Symantec had become "very bloated" and bogged down with bureaucracy, hindering its ability to respond quickly to market changes and customer needs. This led to the decision to initiate a major reorganization to streamline the management of the company, said its CEO Steve Bennett.
In a phone interview with ZDNet on Friday, Bennett said that the IT security vendor did not have a strategy and operational plan that focuses on delivering value to customers. It had expanded through acquisitions, but had not integrated its products well, he said, adding that this is an area he is now trying to fix.
The CEO on Wednesday announced aaimed at delivering "significantly improved performance for customers and partners." It also reported third-quarter revenue of US$1.79 billion, up 4 percent from the previous year.
The announcements come six months afterin July, when his predecessor Enrique Salem was ousted for not delivering results. Bennett, who was chairman of Symantec's board of directors, said at the time that the company had strong, but underperforming assets.
The CEO said that he spent the past months speaking to customers, partners, and government officials across the globe, including Singapore in December, who reaffirmed that the IT security vendor had great assets, but were not utilizing them to add value to its customers.
Bennett revealed: "One of the things I learnt is that we have an organizational structure that, for whatever reasons, is very bloated and bureaucratic. We have too many layers, and our management spans are about half of what high-performing organizations normally have.
"The problem with this is it slows down decision-making and communication. I'm not a fan of bureaucracy," he said, and pointed to his 23-year stint at General Electric where he learnt to "strip out bureaucracy" in order to execute faster and be high-performance.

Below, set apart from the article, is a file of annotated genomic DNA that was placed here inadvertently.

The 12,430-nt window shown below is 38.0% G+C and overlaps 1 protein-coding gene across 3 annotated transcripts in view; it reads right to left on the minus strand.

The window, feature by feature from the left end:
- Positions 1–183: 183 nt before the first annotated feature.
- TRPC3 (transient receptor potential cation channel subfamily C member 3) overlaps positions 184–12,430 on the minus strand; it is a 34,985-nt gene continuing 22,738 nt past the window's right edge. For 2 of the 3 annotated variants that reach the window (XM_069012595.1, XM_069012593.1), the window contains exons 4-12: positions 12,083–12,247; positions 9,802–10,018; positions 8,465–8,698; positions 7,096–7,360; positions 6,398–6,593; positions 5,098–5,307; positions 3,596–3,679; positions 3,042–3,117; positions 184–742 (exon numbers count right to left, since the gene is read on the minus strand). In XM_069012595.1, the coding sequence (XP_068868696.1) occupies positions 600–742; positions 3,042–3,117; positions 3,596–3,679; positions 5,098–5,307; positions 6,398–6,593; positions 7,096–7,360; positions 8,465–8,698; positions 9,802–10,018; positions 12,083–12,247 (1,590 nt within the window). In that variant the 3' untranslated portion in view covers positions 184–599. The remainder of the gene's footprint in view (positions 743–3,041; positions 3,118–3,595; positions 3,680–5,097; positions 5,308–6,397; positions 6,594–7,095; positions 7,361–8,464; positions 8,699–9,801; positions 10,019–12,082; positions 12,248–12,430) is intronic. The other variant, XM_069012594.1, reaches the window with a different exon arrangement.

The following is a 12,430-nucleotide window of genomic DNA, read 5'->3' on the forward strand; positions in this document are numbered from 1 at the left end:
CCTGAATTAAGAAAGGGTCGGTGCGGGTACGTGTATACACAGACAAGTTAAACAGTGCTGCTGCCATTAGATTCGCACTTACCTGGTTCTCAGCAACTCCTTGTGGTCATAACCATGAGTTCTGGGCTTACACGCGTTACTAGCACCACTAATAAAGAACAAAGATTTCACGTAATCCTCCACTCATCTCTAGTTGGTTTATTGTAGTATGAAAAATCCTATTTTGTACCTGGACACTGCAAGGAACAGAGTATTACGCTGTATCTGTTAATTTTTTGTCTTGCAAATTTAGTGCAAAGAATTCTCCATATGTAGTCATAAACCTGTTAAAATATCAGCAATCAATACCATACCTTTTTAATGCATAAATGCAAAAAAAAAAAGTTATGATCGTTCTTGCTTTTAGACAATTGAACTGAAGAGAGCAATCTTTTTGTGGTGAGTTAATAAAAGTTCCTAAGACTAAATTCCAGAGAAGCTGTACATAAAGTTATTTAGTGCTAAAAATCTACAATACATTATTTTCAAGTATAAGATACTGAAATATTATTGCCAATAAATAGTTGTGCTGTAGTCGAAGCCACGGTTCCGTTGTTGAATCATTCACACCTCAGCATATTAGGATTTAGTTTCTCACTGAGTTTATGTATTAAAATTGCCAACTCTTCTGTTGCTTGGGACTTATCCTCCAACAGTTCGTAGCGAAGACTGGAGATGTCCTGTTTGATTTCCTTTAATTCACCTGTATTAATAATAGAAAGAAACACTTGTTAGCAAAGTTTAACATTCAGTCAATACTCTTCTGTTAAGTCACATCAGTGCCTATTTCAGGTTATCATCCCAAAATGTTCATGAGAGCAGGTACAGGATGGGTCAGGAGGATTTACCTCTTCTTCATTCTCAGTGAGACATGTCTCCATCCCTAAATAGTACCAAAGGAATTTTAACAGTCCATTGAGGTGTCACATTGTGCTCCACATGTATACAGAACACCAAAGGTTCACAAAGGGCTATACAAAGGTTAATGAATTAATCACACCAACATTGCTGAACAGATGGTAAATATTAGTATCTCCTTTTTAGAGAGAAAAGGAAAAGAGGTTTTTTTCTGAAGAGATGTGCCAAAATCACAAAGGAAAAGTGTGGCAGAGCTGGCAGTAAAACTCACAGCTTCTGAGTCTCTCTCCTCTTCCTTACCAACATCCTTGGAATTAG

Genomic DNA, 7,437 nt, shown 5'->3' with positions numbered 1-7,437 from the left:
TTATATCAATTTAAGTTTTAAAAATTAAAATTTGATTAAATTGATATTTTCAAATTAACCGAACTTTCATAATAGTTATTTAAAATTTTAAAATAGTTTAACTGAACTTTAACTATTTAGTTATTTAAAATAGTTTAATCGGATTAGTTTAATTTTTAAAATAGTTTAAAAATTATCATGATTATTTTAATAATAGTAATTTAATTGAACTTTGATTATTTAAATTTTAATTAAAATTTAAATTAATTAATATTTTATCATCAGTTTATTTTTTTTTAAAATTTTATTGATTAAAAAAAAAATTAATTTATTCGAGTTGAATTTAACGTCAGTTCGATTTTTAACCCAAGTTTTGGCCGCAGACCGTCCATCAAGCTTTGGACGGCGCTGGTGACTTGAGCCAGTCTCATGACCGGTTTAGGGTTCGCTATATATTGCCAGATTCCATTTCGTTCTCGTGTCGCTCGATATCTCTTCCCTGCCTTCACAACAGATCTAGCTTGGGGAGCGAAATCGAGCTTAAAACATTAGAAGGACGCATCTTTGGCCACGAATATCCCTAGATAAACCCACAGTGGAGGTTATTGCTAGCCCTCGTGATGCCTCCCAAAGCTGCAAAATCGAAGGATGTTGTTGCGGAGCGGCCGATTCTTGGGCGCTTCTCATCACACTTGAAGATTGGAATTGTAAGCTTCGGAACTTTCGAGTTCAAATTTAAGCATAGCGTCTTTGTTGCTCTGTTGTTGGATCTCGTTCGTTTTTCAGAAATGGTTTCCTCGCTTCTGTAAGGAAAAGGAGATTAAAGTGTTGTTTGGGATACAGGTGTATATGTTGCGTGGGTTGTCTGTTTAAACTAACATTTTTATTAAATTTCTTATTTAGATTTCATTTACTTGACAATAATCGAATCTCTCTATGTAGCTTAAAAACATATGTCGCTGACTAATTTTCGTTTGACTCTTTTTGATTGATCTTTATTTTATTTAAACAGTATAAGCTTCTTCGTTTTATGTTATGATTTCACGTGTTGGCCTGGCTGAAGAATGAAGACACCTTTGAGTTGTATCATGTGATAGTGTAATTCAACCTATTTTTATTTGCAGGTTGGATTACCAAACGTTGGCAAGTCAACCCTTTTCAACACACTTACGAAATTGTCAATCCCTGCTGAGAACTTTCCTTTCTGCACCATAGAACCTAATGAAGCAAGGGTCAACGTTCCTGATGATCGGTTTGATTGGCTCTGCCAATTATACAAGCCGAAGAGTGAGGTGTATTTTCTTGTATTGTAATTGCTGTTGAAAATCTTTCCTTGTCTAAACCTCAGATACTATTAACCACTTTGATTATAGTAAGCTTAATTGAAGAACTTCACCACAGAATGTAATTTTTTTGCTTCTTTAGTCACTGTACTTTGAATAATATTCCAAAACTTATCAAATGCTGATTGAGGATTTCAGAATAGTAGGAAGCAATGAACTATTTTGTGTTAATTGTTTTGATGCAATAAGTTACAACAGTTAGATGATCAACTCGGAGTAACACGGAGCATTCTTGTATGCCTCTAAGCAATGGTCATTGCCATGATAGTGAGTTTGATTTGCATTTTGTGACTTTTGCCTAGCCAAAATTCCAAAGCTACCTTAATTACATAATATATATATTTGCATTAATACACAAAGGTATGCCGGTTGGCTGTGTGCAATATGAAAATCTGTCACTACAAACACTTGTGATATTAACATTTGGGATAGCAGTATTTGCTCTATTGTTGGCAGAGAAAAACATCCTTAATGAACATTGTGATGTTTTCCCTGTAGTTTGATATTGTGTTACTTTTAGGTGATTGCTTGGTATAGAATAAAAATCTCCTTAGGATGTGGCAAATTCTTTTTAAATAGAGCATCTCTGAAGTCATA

He said Symantec needed to simplify and streamline the management of the company, and the restructuring announced this week was key to such efforts.
Asked to comment on a report that this would result in, Bennett declined to confirm or refute the figure. However, he did say the number would be "material", adding that the reduction in the management structure would be significant in order for the company to be faster and more responsive to market demands.
He acknowledged that Symantec was slow to respond to market changes, such as virtualization and cloud, but said these were part of several technology trends that defined problems customers now needed to solve. And this was where the security focus should be.
As part of its announcements this week, Symantec unveiled--driven by market trends--which will guide its product development and offerings. These include mobile workforce productivity, Norton Cloud, information security services, data center security, and cloud-based information management.
"We've got to make it simpler for customers by integrating solutions, and in some cases integrating with third-party solutions, to better solve our customers' problems," Bennett said, noting that Symantec was now open to the idea of partnerships to serve customers.